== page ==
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United Nations General Assembly Hall, 2011, by Basil Soufi (Source: Wikimedia Commons, Licence: CC BY-SA 3.0)

Europe has recently exited a rather long economic crisis only to face new external political and humanitarian challenges. What is the role of public diplomacy in addressing these challenges?

Nowadays, public diplomacy entails several instruments and policy mechanisms through which wider audiences can be engaged in order address various common challenges. The European Union is known for the slow paces with which it promotes its public diplomacy. The role of public diplomacy is not only to inform external audiences and the EU public about the way in which the EU addresses its challenges. It involves also the implementation of certain policies that render EU citizens and third audiences beneficiaries of these policies. Public Diplomacy is effective when it can produce observable results and thus generate a positive impact on peoples’ minds. These days, the image of the EU regarding its responsiveness in addressing contemporary political or humanitarian challenges does not seem to be commensurate with its budgetary expenses on these issues. This means that its public diplomacy suffers from certain distortions and misconceptions. For example, the fact that most of the EU public does not know that the EU is globally the greatest donor as regards developmental assistance is indicative of the EU’s weakness as regards its Public Diplomacy. This is only a small example indicating the need for a reevaluation of its public diplomacy in order to bring effects to peoples’ hearts and minds within and outside the EU.

On a stricter academic note, the last decades have seen various theoretical approaches to public diplomacy in International Relations, ranging from constructivism or liberal idealism to realism. Would you say that academic trends have shifted throughout this period?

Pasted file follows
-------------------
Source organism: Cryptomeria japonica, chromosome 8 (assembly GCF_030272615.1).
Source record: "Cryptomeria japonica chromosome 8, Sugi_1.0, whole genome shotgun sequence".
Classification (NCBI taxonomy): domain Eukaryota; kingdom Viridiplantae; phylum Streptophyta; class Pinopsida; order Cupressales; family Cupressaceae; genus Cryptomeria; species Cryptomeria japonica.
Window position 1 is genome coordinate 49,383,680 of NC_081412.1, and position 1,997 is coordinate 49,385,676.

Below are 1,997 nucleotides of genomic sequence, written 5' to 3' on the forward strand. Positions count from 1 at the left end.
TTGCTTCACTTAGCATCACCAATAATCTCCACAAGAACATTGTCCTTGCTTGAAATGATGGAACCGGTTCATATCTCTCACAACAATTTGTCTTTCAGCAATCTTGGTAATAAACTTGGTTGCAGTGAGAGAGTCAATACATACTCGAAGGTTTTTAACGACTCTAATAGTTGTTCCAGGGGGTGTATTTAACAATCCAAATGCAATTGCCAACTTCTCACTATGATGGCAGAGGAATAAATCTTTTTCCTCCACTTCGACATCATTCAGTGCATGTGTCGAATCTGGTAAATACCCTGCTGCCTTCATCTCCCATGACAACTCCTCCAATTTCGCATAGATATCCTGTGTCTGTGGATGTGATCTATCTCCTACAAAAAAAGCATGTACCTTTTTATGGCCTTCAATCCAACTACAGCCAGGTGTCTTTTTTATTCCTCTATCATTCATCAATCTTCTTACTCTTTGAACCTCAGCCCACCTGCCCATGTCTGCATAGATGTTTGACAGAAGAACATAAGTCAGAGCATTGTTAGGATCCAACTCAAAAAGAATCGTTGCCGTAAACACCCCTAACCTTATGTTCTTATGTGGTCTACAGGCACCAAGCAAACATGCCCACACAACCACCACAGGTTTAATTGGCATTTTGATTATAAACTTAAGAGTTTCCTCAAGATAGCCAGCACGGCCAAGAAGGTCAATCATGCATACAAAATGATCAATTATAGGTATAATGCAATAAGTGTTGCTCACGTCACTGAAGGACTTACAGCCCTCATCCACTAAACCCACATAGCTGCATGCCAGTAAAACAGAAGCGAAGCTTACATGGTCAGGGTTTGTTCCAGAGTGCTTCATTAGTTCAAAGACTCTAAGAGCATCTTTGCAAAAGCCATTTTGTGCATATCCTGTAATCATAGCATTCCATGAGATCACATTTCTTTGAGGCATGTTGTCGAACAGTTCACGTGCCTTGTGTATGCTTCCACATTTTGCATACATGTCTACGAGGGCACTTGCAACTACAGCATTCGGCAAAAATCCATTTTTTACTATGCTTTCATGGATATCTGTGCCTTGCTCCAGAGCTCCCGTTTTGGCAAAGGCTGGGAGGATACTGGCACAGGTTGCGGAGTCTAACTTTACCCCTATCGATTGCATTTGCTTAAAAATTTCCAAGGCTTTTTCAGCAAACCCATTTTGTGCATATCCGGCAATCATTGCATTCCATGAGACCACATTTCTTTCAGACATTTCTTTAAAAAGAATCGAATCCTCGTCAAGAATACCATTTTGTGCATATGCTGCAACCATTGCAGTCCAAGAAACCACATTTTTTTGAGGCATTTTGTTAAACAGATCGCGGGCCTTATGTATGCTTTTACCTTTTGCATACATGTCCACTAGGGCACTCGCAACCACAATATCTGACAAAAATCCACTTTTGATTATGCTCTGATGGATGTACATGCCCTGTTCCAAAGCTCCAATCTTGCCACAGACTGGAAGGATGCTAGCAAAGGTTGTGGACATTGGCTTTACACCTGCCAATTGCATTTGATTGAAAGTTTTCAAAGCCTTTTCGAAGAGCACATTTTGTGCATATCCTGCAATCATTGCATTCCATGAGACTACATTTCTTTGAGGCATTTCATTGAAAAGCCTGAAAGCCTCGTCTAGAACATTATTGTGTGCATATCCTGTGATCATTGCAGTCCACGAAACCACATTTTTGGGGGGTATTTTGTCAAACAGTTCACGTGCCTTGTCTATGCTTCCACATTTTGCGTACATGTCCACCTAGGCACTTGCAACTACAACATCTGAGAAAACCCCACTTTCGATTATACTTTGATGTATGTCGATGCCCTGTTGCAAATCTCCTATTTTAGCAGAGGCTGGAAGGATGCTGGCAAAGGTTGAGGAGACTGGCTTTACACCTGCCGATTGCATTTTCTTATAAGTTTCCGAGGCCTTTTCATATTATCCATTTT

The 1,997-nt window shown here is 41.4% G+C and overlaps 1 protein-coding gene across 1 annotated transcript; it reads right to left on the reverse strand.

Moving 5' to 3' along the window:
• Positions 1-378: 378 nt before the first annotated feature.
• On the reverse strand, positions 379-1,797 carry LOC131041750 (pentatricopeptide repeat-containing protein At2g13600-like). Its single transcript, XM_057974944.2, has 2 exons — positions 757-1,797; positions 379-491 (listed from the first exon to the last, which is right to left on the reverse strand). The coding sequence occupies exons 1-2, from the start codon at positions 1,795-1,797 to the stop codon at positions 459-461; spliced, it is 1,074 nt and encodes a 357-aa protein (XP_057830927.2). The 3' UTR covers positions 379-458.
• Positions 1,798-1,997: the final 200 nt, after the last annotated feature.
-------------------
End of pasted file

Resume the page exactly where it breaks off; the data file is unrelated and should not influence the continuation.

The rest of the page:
Over the last years, Public Diplomacy has evolved into a key component of states’ strategy. For this reason, a growing number of governments have incorporated major initiatives related to Public Diplomacy into their national security grand strategies. As regards the theoretical approaches to International Relations, one could safely advocate that traditional approaches have been enhanced with new theoretical approaches. Whether we like it or not, Realism is always pertinent and at time prevails in international actors’ behaviour. This applies to both state and non-state actors. However, since International Relations has evolved into a discipline trying to explain and understand a particularly composite, multiple and highly interactive international environment, it would have been a mistake not to embrace other approaches as well in order to clarify certain aspects of international phenomena. In my opinion, a previous euphoria observed almost a decade ago about the alleged prevalence of other theoretical approaches at the expense of realism is gradually vanishing. The reason is that at a time of major systemic changes and power shifts within the international system and amongst great powers, the majority of states struggle for more power and a more established position in the forthcoming new era. In this context, states’ struggle for survival and prevalence is what we do observe. This is pure Realism. We also observe other policy frameworks that have taken place, more noble, more cooperative, more inclusive. These appear as a form of narrative building process that calibrates a power game, which is played between states and even non state actors these days. I wish it was otherwise, but this is how international politics function these days. Even public diplomacy is being used by a number of states today in a very “realist” fashion. Asia is an area of particular interest in this regard.